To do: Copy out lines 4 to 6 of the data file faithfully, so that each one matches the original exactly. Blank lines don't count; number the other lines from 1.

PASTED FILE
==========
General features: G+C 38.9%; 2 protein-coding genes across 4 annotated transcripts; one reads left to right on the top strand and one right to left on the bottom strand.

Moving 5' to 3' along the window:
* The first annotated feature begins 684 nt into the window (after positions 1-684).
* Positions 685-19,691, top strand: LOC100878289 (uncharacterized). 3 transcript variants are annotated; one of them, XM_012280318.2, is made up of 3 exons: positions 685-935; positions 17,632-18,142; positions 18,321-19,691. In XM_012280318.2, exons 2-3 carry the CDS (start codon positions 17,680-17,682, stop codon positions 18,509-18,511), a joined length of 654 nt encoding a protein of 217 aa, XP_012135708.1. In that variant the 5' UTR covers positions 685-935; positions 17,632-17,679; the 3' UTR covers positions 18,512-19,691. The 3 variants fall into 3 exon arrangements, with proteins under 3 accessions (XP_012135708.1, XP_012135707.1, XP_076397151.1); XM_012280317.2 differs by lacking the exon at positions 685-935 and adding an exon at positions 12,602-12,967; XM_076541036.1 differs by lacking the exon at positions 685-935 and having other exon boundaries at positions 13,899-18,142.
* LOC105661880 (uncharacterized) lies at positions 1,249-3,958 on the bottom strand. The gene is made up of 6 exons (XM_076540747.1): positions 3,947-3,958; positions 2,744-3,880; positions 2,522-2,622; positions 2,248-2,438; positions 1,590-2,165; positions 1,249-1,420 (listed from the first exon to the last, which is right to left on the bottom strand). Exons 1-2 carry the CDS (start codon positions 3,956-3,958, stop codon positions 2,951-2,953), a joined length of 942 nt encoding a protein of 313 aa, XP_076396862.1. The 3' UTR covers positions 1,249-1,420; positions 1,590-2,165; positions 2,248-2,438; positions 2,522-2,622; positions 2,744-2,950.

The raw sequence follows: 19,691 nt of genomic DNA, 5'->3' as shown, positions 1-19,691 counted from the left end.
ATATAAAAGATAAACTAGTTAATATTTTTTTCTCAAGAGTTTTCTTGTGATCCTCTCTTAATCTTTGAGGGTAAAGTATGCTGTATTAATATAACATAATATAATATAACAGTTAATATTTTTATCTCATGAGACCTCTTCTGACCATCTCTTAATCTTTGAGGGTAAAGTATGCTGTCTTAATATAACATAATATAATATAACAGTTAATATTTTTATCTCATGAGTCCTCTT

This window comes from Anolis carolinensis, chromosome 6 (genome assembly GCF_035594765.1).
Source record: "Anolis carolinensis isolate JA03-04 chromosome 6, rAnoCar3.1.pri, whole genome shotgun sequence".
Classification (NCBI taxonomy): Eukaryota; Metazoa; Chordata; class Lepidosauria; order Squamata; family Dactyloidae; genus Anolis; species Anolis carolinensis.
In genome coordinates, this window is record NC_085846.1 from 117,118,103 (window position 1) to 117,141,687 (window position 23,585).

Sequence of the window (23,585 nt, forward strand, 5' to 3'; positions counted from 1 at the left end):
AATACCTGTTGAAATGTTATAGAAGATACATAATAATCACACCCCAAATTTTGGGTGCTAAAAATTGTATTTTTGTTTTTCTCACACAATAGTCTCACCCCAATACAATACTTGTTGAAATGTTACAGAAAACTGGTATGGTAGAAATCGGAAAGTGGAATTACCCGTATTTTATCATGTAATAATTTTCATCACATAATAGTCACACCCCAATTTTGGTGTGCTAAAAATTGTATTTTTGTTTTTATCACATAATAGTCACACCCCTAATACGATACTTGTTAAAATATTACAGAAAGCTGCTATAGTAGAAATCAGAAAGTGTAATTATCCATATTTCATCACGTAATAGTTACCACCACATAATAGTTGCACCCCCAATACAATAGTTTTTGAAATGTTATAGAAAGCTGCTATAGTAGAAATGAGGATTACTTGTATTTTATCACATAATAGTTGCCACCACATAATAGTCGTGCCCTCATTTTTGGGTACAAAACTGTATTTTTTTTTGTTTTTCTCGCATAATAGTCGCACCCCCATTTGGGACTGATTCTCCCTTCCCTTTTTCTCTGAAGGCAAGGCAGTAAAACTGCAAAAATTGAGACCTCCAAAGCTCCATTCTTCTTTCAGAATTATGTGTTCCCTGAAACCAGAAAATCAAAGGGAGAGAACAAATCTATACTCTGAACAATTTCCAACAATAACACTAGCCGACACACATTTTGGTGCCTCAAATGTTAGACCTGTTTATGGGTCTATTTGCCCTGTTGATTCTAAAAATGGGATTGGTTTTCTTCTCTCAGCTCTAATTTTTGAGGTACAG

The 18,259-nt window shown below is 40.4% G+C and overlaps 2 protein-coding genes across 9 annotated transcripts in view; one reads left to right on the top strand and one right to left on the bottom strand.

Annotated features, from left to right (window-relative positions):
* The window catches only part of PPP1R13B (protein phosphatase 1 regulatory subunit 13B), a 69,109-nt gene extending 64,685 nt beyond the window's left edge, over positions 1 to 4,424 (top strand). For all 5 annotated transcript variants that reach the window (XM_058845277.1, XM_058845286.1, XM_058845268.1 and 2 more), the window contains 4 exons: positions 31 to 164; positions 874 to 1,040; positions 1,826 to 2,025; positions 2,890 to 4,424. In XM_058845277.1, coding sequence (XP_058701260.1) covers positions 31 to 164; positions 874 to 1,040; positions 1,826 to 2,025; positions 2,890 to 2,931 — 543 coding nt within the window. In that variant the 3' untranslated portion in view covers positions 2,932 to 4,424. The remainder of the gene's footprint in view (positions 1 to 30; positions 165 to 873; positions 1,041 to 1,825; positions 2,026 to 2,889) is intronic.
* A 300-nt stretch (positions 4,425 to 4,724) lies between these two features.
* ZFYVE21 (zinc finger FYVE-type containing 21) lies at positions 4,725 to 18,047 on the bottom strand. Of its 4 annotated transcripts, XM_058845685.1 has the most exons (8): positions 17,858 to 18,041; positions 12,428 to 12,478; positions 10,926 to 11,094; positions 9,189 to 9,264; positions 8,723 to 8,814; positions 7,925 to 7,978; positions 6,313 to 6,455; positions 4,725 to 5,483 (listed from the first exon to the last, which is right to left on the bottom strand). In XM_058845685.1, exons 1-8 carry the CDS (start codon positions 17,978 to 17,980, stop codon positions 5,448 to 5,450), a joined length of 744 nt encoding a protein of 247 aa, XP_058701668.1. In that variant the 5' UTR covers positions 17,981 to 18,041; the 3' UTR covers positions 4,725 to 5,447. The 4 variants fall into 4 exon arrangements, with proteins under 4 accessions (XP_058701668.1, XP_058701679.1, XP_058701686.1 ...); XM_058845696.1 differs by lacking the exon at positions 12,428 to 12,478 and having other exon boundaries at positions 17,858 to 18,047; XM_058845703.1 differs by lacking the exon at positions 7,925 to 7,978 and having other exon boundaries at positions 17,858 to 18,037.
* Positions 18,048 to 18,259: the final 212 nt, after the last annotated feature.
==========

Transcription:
* Positions 685-19,691, top strand: LOC100878289 (uncharacterized). 3 transcript variants are annotated; one of them, XM_012280318.2, is made up of 3 exons: positions 685-935; positions 17,632-18,142; positions 18,321-19,691. In XM_012280318.2, exons 2-3 carry the CDS (start codon positions 17,680-17,682, stop codon positions 18,509-18,511), a joined length of 654 nt encoding a protein of 217 aa, XP_012135708.1. In that variant the 5' UTR covers positions 685-935; positions 17,632-17,679; the 3' UTR covers positions 18,512-19,691. The 3 variants fall into 3 exon arrangements, with proteins under 3 accessions (XP_012135708.1, XP_012135707.1, XP_076397151.1); XM_012280317.2 differs by lacking the exon at positions 685-935 and adding an exon at positions 12,602-12,967; XM_076541036.1 differs by lacking the exon at positions 685-935 and having other exon boundaries at positions 13,899-18,142.
* LOC105661880 (uncharacterized) lies at positions 1,249-3,958 on the bottom strand. The gene is made up of 6 exons (XM_076540747.1): positions 3,947-3,958; positions 2,744-3,880; positions 2,522-2,622; positions 2,248-2,438; positions 1,590-2,165; positions 1,249-1,420 (listed from the first exon to the last, which is right to left on the bottom strand). Exons 1-2 carry the CDS (start codon positions 3,956-3,958, stop codon positions 2,951-2,953), a joined length of 942 nt encoding a protein of 313 aa, XP_076396862.1. The 3' UTR covers positions 1,249-1,420; positions 1,590-2,165; positions 2,248-2,438; positions 2,522-2,622; positions 2,744-2,950.

The raw sequence follows: 19,691 nt of genomic DNA, 5'->3' as shown, positions 1-19,691 counted from the left end.